Valentin Klimov became general director in 1992, four years after Andrei Tupolev's son Andrei was named to the post. He was succeeded by Igor Shevchuk.

Tupolev 2000

Although ANTK Tupolev faced grave financial challenges, its proven engineering expertise earned it a unique role in shaping the future of aviation. Several ambitious projects were underway at the end of the century: a huge, 1,000-passenger capacity flying wing powered by six engines with 12 counter-rotating propellers (similar to those on the Tu-95 "Bear" bomber); a giant supersonic airliner; the Tu-2000 research vehicle, designed to fly at the edge of the atmosphere.

One of the Tu-144 supersonic transports was used by NASA in the mid-1990s to study high speed flight. In 1996, Boeing, McDonnell Douglas, Rockwell, Pratt and Whitney, and General Electric co-sponsored a series of flights using the Tu-144 to develop technologies for the next generation of supersonic airliners.

In June 1997, production subsidiaries, the joint stock companies Aviakor and Aviastar, proposed merging with Tupolev ANTK to form Tupolev Corporation. Several other design firms, such as Ilyushin and Yakovlev, contemplated forming similar structures.

The company's most advanced plans may seem futuristic, but Tupolev has designed the future of aviation before. Russia's oldest design bureau, the firm celebrated 75 years of design in October 1997.

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Further Reference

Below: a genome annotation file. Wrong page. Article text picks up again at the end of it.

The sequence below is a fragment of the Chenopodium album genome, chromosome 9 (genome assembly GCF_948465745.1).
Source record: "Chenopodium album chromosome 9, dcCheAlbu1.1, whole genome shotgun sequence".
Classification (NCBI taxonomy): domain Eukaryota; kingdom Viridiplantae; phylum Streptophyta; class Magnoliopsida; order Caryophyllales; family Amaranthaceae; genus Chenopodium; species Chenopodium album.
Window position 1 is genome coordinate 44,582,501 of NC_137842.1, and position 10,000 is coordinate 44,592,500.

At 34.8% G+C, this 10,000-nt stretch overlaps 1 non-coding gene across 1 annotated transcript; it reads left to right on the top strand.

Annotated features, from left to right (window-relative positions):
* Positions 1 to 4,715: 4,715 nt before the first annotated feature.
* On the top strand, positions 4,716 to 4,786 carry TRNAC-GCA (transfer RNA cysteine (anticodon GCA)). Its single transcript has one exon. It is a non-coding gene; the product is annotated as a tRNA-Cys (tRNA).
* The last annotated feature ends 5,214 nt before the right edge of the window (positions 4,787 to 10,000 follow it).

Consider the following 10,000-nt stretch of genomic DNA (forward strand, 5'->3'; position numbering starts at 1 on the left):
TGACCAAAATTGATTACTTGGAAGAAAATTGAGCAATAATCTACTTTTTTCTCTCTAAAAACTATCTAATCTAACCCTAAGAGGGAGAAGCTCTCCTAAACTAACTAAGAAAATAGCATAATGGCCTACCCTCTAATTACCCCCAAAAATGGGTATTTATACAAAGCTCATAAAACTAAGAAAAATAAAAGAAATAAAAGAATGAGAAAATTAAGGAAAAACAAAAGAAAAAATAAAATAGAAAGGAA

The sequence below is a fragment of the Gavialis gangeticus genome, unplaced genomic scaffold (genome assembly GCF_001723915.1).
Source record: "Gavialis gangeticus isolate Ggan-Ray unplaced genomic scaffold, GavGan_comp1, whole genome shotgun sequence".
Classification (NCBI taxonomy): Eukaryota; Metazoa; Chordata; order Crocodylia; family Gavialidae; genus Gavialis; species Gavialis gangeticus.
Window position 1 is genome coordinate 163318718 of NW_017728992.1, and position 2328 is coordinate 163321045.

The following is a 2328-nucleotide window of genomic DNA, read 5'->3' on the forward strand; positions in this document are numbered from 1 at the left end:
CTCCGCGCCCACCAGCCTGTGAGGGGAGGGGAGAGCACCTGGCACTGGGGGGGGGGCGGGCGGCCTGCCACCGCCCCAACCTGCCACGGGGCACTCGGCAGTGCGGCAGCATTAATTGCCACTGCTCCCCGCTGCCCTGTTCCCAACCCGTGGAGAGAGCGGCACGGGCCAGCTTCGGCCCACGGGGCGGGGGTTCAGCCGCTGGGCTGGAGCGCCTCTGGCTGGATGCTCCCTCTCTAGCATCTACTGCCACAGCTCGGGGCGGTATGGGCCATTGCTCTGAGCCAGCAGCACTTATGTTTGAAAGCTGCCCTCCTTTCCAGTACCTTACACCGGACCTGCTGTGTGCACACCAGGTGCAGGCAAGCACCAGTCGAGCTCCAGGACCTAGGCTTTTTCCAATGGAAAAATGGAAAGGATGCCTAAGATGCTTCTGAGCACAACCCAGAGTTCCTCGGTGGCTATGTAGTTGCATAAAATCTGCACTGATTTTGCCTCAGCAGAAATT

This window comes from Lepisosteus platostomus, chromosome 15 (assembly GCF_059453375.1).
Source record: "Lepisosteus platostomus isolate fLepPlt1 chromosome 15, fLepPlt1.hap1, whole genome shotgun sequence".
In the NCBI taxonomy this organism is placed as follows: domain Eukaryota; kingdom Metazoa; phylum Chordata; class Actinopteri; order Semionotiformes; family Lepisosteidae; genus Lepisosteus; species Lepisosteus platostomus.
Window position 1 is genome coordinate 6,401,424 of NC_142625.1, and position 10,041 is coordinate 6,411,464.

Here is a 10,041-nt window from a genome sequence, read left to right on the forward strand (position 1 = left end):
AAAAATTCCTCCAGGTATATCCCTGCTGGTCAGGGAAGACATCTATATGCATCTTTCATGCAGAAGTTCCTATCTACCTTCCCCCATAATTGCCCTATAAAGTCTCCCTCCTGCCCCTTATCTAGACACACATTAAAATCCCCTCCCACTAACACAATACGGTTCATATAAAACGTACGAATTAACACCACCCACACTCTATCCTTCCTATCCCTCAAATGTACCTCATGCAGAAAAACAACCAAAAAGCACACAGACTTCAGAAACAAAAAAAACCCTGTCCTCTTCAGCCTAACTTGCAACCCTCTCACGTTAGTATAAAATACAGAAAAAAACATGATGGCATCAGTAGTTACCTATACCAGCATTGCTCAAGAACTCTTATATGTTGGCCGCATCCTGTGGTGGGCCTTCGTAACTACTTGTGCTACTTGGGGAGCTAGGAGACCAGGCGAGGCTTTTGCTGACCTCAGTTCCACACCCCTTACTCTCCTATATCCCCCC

Banks, Howard, "Is That a Tupolev on Boeing's Horizon?" Forbes, March 18, 1991, pp. 38-40.Covault, Craig, "Aerospatiale Eyes Tupolev Production," Aviation Week and Space Technology, September 6, 1993, p. 59.Duffy, Paul, "Design and Production: Finding Common Ground," Air Transport World, August 1993, pp. 81-84."Eastward, Ho!" Air Transport World, August 1991, pp. 18-21.Godsmark, Chris, "Rolls-Royce Wins Pounds 290M Russian Engine Order," Independent, August 30, 1996.Gunston, Bill, Tupolev Aircraft Since 1922, Annapolis: Naval Institute Press, 1995.Kerber, L. L. [A. Sharagin, pseud.], Stalin's Aviation Gulag: A Memoir of Andrei Tupolev and the Purge Era, edited by Von Hardesty, Washington and London: Smithsonian Institution Press, 1996. Originally published as Tupolevskaya sharaga (Tupolev's special prison workshop), Druck: Possev-Verlag, V. Gorachek KG, Frankfurt/M., 1971.------, Tu--Chelovek i samolet (Tupolev: the man and the aircraft), Moscow: Sovetskaya Rossiya, 1973.Melloan, George, "Aerospace Hybrids Tackle a Shrinking Market," Wall Street Journal, June 21, 1993, p. A11.Novichkov, Nicolay, "Russia's Tu-144LL Readied for Supersonic Research," Aviation Week and Space Technology, March 25, 1996, pp. 32-33.Rigmant, Vladimir, "Pod znakami "ANT" i "Tu" (Under the names of ANT- and Tu-), 75-letiyu Kb i.m. Tupoleva posvyashchaetsya (Dedicated to the 75th anniversary of the Tupolev Design Bureau), 1997.Rybak, Boris, and Jeffrey M. Lenorovitz, "Most NIS Transports Past Service Life," Aviation Week and Space Technology, August 1, 1994, pp. 31-32.Smith, Bruce A., "Funding Key Challenge for CIS Joint Ventures," Aviation Week and Space Technology, August 14, 1995.Taverna, Michael A., "Civil Aircraft Outlook Improving in Russia," Aviation Week and Space Technology, September 8, 1997, pp. 54-55.Verchere, Ian, and Peter Conradi, "Fund Halts Financing for Anglo-Russian Jet," The European, November 25, 1994, p. 17.Williams, Carol, "Clipped Wings: Aeroflot's Order for 10 Boeing Planes Sent a Message to Russia's Aerospace Companies: Modernize or Else," Los Angeles Times, November 10, 1996.